Boys will be Boys Mindful


How can we help mindfulness resonate with young boys, especially if they’re bored, resistant, or suspicious of their feelings?

We spoke to Gavin Hughes, Year 5 teacher at Wellesley College, Lower Hutt, who has been teaching Pause Breathe Smile for eight years, most of that time been exclusively to boys. Gavin brings a guy’s perspective as someone who has uses mindfulness personally. He also knows all too well the challenges that Kiwi boys and men face with their mental health and emotional wellbeing.

Gavin was profoundly impacted by the death of his mother when Gavin was just 13 years old. Back then, there weren’t many men talking openly about their feelings and how they’re reallydoing. Initially he quashed the feelings and grief; it was only when he had children of his own that he spoke with a professional about processing his loss.

Now teaching at a boys’ school, Gavin takes seriously his position to be a role model and to combat the widespread mental health challenges that Kiwi men face.

Being transparent about his own experiences with stress, emotions, and anxiety, both from the past and current, is part of how Gavin gets his Wellesley students to ‘buy in’ to mindfulness. “I want them to see it isn’t just something you do at school. It’s something adults use and that it’s beneficial for them over time, not just at school and in this class,” says Gavin.

To get hesitant or resistant boys to see the value of becoming more aware of their feelings and thoughts, Gavin draws them in with the idea of a challenge.

“I tell them that to sit and focus your mind on your breathing is a challenge—a hard thing to do, not natural to do,” explains Gavin. For instance, they might hear a distracting sound like a basketball bouncing, a door slamming, or voices in the corridor, but he encourages them to “hear and see things as a distraction that’s trying to pull you away.” It’s a “competition within themselves.”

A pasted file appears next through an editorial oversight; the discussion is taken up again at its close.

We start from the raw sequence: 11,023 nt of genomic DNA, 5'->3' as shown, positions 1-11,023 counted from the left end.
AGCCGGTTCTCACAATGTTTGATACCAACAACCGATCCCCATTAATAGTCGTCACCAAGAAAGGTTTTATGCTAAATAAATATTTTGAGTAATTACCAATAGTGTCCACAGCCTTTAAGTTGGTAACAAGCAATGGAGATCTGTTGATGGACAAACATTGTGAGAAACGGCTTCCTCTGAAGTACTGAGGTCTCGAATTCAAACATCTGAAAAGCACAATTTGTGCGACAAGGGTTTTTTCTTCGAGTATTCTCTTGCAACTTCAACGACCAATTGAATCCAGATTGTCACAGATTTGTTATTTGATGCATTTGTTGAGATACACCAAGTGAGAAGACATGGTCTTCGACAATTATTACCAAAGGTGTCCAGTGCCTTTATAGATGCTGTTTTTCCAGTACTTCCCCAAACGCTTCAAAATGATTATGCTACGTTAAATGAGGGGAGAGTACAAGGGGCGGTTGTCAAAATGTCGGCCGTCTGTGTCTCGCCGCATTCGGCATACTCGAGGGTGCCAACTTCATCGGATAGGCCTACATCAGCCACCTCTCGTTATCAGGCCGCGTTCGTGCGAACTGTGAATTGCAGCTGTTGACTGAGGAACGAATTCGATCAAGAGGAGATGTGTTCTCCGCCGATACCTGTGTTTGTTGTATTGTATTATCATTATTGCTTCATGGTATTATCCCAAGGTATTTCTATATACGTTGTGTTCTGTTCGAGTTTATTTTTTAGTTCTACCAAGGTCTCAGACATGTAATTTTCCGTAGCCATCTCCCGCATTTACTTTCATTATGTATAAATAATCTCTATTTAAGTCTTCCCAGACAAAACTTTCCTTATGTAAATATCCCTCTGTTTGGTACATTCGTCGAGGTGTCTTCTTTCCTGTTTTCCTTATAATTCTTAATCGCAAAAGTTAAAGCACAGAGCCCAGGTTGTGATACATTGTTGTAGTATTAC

Gavin sees major benefits for his students from using mindfulness. One student would get very frustrated and would yell and scream as an outlet, unable to regulate his big emotions. Eventually, with Pause Breathe Smile and some extra work with him, this boy learned to recognize his triggers and “when his emotions were taking over.” He had learned some “skills to sit down and do his breathing or go for a walk, hold a leaf in his hand and examine it,” says Gavin proudly. “Seeing him get that was one of the best moments of my work with Pause Breathe Smile.”

Gavin’s stories from using Pause Breathe Smile with his boys are reiterated in findings from an independent research study of PBS schools.

Three out of 4 teachers in the study said that Pause Breathe Smile had helped their male students better describe their feelings and understand the feelings of others, the core of empathy. The Ihi research study, which captured the thoughts of 143 teachers and 58 children, found that PBS strengthened schools’ “cultures of care,” positively impacting classrooms, playgrounds, staffrooms, and beyond.

In the past few decades, much has changed for guys in recognizing the importance of noticing and talking about their lives and emotions. “A lot of men are starting to talk about their feelings. When I go out with friends, go for a mountain bike ride, it’s become normal to talk about challenges and things that aren’t going so well,” says Gavin. It’s “important for [my students] to see that as something masculine, that it’s something everyone should be doing,” not just girls and women.

“It’s about looking after yourself and if you are sad or mad you can make yourself peaceful.”
– Year 3 Tamariki

Gavin remains committed to using mindfulness in his own life and with his students at Wellesley College. “We’re making inroads in NZ mental health but not to the extent that we need to,” says Gavin. “I’m going to go carry on with my practice of role modelling and promoting mindfulness in the school, because it’s important to do something to actually address the problem we’ve got in NZ” with mental health in boys and men.

Here are our Term 3 ads and advertorial coverage with a focus on the wellbeing of boys, in educational print media. (page 1)  (page 1 & 39)